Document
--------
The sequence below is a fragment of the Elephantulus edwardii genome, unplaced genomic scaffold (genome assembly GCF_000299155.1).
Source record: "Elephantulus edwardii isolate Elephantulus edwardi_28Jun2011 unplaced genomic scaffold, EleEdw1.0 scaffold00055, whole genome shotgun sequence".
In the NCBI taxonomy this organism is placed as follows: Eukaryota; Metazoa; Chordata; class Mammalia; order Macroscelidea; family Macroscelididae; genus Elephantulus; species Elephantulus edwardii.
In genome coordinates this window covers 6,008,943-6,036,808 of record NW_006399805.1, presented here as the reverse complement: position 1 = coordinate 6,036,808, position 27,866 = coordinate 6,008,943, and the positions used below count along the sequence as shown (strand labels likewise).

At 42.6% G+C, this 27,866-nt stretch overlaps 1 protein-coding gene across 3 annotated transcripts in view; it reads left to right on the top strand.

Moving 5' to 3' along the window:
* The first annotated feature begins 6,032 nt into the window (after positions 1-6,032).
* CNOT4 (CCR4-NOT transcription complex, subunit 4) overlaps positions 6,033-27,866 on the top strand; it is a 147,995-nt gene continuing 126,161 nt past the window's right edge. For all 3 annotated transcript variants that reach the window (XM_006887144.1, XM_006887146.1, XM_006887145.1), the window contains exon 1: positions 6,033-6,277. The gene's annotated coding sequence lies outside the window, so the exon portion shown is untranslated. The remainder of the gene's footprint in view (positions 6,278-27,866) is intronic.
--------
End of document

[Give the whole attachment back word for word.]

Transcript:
The sequence below is a fragment of the Elephantulus edwardii genome, unplaced genomic scaffold (genome assembly GCF_000299155.1).
Source record: "Elephantulus edwardii isolate Elephantulus edwardi_28Jun2011 unplaced genomic scaffold, EleEdw1.0 scaffold00055, whole genome shotgun sequence".
In the NCBI taxonomy this organism is placed as follows: Eukaryota; Metazoa; Chordata; class Mammalia; order Macroscelidea; family Macroscelididae; genus Elephantulus; species Elephantulus edwardii.
In genome coordinates this window covers 6,008,943-6,036,808 of record NW_006399805.1, presented here as the reverse complement: position 1 = coordinate 6,036,808, position 27,866 = coordinate 6,008,943, and the positions used below count along the sequence as shown (strand labels likewise).

At 42.6% G+C, this 27,866-nt stretch overlaps 1 protein-coding gene across 3 annotated transcripts in view; it reads left to right on the top strand.

Moving 5' to 3' along the window:
* The first annotated feature begins 6,032 nt into the window (after positions 1-6,032).
* CNOT4 (CCR4-NOT transcription complex, subunit 4) overlaps positions 6,033-27,866 on the top strand; it is a 147,995-nt gene continuing 126,161 nt past the window's right edge. For all 3 annotated transcript variants that reach the window (XM_006887144.1, XM_006887146.1, XM_006887145.1), the window contains exon 1: positions 6,033-6,277. The gene's annotated coding sequence lies outside the window, so the exon portion shown is untranslated. The remainder of the gene's footprint in view (positions 6,278-27,866) is intronic.